The SEJ WatchDog


Searchable archives of the biweekly WatchDog TipSheet's story ideas, articles, updates, events and other information with a focus on freedom-of-information issues of concern to environmental journalists in both the U.S. and Canada are posted here on the day of publication. Journalists are eligible for a free email subscription; send name and full contact information to the SEJ office. WatchDog TipSheet is also available via RSS feed.

Latest WatchDog TipSheet Items

August 27, 2014

  • One of the oldest tricks U.S. industry has used to hide the potential harm to public health done by chemicals it puts into the environment is to claim that their identities are trade secrets via a loophole established under the antiquated Toxic Substance Control Act of 1976. On August 21st, a coalition of groups petitioned EPA for toxic trade secrets to have an expiration date.

August 13, 2014

  • Journalism and science groups, including SEJ, protested an August 12, 2014, "don't talk" memo from EPA's chief of staff. The memo makes it clear: members of the agency's many science advisory panels are not to talk to the news media or Congress without permission. Attached to the memo was an "EPA Policy" restricting communications between Federal Advisory Committee Act (FACA) committee members and parties outside EPA.

  • Journalists: if you haven't been paying attention to federal advisory committees, maybe it's time to start. These panels are a major back door through which industry exerts quiet influence on government regulators — but they are kept available to scrutiny by the Federal Advisory Committee Act (FACA) and the Sunshine Act.

  • The Obama White House released a new rule reversing its ban on lobbyists in government.  The Office of Management and Budget (OMB) rule allows registered lobbyists to participate as members on panels covered by the Federal Advisory Committee Act (FACA). The rule change was forced by a court decision.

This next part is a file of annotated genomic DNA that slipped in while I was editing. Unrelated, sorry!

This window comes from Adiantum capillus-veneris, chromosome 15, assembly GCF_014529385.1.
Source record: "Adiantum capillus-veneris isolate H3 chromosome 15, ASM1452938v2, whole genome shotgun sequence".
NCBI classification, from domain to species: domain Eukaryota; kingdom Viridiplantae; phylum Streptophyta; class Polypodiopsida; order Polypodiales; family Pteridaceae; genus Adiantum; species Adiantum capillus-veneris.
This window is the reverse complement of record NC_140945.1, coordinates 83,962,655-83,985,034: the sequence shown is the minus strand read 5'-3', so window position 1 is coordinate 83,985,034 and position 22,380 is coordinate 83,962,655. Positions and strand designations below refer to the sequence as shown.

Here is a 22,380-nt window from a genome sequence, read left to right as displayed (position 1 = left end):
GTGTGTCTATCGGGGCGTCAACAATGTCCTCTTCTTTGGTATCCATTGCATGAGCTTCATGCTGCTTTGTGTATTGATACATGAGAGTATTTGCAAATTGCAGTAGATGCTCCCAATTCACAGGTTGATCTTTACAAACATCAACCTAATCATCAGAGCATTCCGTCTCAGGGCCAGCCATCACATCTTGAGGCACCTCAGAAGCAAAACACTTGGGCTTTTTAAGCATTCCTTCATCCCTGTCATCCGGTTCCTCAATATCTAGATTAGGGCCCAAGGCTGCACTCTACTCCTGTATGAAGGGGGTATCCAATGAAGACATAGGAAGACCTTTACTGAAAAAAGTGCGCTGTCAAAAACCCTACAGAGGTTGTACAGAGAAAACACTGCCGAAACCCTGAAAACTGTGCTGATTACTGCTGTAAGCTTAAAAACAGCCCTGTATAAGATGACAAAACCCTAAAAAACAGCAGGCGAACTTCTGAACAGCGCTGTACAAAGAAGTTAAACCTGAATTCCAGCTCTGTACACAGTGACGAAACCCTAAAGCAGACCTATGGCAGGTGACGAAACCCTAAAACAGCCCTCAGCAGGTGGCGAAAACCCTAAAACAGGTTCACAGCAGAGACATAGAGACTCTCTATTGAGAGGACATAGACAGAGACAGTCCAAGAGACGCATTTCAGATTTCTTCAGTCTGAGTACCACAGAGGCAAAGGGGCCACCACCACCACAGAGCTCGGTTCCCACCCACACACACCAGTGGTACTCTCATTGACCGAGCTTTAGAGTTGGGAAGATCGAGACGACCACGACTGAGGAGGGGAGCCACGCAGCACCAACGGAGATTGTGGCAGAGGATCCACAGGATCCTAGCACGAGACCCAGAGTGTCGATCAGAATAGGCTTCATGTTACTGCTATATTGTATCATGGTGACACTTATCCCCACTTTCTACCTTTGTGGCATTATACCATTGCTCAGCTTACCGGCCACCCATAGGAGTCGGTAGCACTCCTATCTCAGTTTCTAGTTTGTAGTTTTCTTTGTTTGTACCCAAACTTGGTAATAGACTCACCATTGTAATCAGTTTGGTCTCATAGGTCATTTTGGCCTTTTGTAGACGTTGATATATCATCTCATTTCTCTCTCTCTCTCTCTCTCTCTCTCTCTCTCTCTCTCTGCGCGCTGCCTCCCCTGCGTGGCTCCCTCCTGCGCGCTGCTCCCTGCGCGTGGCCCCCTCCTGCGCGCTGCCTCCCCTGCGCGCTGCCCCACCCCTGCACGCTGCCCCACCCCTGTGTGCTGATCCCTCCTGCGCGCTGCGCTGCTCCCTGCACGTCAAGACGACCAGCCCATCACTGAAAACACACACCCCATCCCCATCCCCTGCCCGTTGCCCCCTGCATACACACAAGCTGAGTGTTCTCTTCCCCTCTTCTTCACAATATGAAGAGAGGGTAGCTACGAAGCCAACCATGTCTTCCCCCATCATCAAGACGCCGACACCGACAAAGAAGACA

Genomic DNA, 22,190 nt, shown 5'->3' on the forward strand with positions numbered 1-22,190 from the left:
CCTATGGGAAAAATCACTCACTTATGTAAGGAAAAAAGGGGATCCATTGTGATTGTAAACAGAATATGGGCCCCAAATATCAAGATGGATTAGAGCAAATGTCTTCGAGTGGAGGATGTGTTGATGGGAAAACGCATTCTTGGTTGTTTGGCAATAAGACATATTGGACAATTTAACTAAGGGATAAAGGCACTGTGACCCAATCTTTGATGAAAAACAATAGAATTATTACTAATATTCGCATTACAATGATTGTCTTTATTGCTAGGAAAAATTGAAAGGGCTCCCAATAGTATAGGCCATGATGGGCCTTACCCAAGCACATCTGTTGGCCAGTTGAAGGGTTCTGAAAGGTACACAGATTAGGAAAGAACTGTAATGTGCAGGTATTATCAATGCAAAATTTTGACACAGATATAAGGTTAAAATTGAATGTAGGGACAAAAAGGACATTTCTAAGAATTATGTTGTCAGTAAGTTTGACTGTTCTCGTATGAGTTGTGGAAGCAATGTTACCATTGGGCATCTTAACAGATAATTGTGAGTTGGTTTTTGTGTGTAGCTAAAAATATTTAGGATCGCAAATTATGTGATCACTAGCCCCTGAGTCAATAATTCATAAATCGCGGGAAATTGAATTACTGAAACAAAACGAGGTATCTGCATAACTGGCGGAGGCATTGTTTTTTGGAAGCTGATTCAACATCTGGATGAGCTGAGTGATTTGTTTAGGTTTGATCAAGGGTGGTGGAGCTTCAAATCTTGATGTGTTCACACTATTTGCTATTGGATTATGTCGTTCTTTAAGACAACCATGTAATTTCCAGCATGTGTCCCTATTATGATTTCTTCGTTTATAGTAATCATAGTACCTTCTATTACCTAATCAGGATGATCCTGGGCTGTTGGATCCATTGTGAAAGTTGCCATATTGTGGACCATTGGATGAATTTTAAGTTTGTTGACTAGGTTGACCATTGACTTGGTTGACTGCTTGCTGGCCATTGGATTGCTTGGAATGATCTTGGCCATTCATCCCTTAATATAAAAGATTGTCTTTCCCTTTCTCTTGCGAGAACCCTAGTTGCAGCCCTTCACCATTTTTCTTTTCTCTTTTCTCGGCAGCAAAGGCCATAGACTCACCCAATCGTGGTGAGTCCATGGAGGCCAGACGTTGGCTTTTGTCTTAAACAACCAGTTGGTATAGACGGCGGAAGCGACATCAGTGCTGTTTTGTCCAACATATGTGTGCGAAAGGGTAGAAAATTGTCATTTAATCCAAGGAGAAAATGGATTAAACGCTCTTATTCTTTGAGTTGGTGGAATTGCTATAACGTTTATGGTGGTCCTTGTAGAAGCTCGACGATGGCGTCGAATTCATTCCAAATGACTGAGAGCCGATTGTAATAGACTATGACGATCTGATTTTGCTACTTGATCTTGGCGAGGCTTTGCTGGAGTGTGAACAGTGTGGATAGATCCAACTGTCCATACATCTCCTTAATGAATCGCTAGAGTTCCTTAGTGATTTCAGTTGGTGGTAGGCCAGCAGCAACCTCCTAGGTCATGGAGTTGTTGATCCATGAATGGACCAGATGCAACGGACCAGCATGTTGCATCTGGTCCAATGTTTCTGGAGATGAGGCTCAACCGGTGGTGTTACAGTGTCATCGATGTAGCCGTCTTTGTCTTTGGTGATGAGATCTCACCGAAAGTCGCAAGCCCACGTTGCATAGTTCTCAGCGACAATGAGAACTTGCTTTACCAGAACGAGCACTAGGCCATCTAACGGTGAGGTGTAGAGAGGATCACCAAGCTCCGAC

• Just over a year after an oil-train explosion in Quebec killed 47 people, information on the threats oil trains present to public safety is starting to seep through a long blackout in which railroads convinced pliable federal regulators that the public was better off not knowing. Journalists from the AP and McClatchy FOIA'd information loose from Amtrak on Maryland and Pennsylvania, two of the states that have been reluctant to disclose.

  • White House Press Secretary Josh Earnest responded belatedly on August 11, 2014 to 38 journalism groups, including SEJ, that had complained on July 8, 2014, about Obama administration press offices blocking journalists' access to federal officials. But it was a "non-response," according to SPJ president David Cuillier.

July 30, 2014

  • Four journalists and a food writer have had their notes subpoenaed in a company's $1.2-billion defamation lawsuit against ABC News for calling its product, a common hamburger additive, "pink slime."

  • If you want to interview an EPA official about a drinking water pollution catastrophe or a controversy about air pollution from fracking, the press office may do its best to stop you. Examples abound. But, there are ways for journalists to push back. Read about them here.

  • Here are some recent explainers of interest to environmental journalists from the CRS, which Congress does not allow to be released to the taxpaying public who paid for them. The WatchDog thanks those who leaked them and the Federation of American Scientists' Project on Government Secrecy for publishing them.

  • Pressure to bring a bipartisan power-boost bill for the Freedom of Information Act (FOIA) to the Senate floor mounted June 26, 2014, when a coalition of some 50 groups urged action. The bill would narrow a broad exemption that has in some cases shielded from disclosure almost anything not published in official and final form.